Background: Disease modifying antirheumatic drug (DMARD) therapy is believed to retard the radiological pro- gression of disease in rheumatoid arthritis (RA) patients. Sooner the treatment is introduced, better is the expected outcome. This concept was formally tested in this retrospective study by analyzing the relationship between time to institution of DMARDs in the first 5 years of RA and its radiological outcome. Methods: Two hundred adults with RA of more than 5 years duration taking DMARDs for at least 1 year were recruited in the study. Work up included detailed clinical evaluation, X-rays of both hands and feet AP view, assess- ment of rheumatoid factor (RF) titres, and calculation of van der Heijde-modified Sharp score, HAQ-DI and deformity score. Radiological score was correlated with the time to institution of DMARDs. Results: The mean age of study patients was 43.7 years and 92% were women. Median duration of disease was 7 years (IQR 5, 10) and 83% were RF positive. Time lag before starting DMARDs was divided into < 3 months, 3-12 months, 1-3 years and 3-5 years and the number of patients in these subgroups was 16, 86, 63 and 35 respectively. The corresponding median radiological scores were 5 (IQR 0, 30), 9.5 (IQR 0, 27), 22 (IQR 16, 36) and 36 (IQR 26, 56) respectively. There was a significant rise in radiological score with increasing time lag but the difference between < 3 months and 3-12 months categories was not statistically significant. Radiological score correlated significantly with RA articular damage index, HAQ score and total duration of RA but it did correlate with RF positivity. Conclusion: Crucial therapeutic window in RA appears to be the first year, after which the radiological score tends to rise sharply.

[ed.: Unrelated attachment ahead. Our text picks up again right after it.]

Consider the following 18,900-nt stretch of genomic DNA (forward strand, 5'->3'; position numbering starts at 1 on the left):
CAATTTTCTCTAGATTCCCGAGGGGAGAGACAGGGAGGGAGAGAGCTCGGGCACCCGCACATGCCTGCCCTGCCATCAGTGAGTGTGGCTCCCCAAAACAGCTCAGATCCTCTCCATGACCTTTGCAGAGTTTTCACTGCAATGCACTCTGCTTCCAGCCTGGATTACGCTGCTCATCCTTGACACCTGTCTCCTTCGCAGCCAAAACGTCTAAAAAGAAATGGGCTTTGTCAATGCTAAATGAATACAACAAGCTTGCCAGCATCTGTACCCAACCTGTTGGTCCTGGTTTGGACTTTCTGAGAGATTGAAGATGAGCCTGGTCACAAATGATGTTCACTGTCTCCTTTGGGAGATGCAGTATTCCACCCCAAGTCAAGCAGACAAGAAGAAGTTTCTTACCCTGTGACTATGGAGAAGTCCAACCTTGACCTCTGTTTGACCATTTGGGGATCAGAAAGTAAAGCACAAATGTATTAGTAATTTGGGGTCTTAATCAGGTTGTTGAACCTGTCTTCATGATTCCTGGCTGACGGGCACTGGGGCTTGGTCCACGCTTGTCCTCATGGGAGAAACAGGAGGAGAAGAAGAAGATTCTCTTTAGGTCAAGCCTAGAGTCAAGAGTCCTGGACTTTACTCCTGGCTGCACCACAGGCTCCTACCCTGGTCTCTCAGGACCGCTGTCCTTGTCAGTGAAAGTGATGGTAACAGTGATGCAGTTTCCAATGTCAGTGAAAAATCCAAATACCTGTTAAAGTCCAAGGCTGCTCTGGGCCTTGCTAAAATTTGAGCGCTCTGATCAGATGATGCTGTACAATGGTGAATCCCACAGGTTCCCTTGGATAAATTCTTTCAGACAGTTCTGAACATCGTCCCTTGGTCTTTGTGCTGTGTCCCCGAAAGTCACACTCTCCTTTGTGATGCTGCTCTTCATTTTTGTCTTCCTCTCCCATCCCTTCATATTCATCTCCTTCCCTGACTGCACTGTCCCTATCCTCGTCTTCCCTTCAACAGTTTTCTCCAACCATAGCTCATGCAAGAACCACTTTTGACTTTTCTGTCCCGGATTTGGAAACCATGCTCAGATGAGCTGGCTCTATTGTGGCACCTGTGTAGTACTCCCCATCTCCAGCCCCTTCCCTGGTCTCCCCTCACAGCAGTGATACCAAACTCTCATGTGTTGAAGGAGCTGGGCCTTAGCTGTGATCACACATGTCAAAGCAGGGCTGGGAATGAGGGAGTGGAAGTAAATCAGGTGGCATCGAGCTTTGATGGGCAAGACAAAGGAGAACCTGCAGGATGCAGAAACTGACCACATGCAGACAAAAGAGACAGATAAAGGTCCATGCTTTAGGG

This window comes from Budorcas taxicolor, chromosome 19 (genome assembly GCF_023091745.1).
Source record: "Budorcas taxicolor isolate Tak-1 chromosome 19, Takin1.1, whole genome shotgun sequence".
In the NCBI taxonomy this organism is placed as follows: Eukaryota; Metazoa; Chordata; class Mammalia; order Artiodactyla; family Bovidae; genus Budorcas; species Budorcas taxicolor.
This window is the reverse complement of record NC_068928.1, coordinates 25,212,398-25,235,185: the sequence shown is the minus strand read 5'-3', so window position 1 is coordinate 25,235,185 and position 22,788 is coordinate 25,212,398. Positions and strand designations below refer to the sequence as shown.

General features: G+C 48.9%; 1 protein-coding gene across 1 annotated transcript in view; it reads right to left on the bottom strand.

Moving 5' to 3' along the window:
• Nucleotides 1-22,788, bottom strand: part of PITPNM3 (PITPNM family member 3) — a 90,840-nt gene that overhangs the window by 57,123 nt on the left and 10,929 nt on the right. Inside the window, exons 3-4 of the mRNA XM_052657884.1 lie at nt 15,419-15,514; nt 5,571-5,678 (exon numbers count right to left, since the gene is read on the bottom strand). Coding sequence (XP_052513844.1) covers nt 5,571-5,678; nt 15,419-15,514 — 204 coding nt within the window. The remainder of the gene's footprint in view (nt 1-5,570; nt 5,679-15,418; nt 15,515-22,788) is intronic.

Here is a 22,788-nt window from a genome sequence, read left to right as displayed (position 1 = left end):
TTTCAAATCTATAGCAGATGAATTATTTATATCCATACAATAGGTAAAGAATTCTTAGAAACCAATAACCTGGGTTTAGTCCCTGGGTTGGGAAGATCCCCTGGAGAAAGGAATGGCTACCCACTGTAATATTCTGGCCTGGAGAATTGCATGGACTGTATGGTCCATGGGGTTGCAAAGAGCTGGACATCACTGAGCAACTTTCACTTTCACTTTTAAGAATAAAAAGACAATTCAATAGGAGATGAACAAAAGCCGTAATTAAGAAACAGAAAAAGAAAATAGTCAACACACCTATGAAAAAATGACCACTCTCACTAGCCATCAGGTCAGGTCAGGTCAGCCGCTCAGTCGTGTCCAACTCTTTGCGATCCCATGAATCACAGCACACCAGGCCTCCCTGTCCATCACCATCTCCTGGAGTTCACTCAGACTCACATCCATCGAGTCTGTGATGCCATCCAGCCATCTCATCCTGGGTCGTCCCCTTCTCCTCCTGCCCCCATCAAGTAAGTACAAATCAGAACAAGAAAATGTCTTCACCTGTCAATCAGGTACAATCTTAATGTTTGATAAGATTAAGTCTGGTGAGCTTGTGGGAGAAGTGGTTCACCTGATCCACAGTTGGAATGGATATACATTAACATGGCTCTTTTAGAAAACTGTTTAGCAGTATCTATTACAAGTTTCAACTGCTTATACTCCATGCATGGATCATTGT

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  521 63 -
PERSPECTIVE
Community rheumatology in India: A COPCORD driven perspective
Arvind Chopra
September 2009, 4(3):119-126
The current perspective is based on the author's experience with COPCORD (community oriented program for con- trol of rheumatic diseases) in India and clinical practice in Center for Rheumatic Diseases (CRD), Pune. Almost half of the patients at the CRD consist of people from rural areas and small towns scattered all over Maharashtra. CRD also coordinates 13 COPCORD survey sites all over India. During the last three decades or so, COPCORD has accumulated an unprecedented quantum of community data on musculoskeletal pain and life styles and is thus an appropriate platform for describing the status and challenges of community rheumatology in India.
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  506 68 -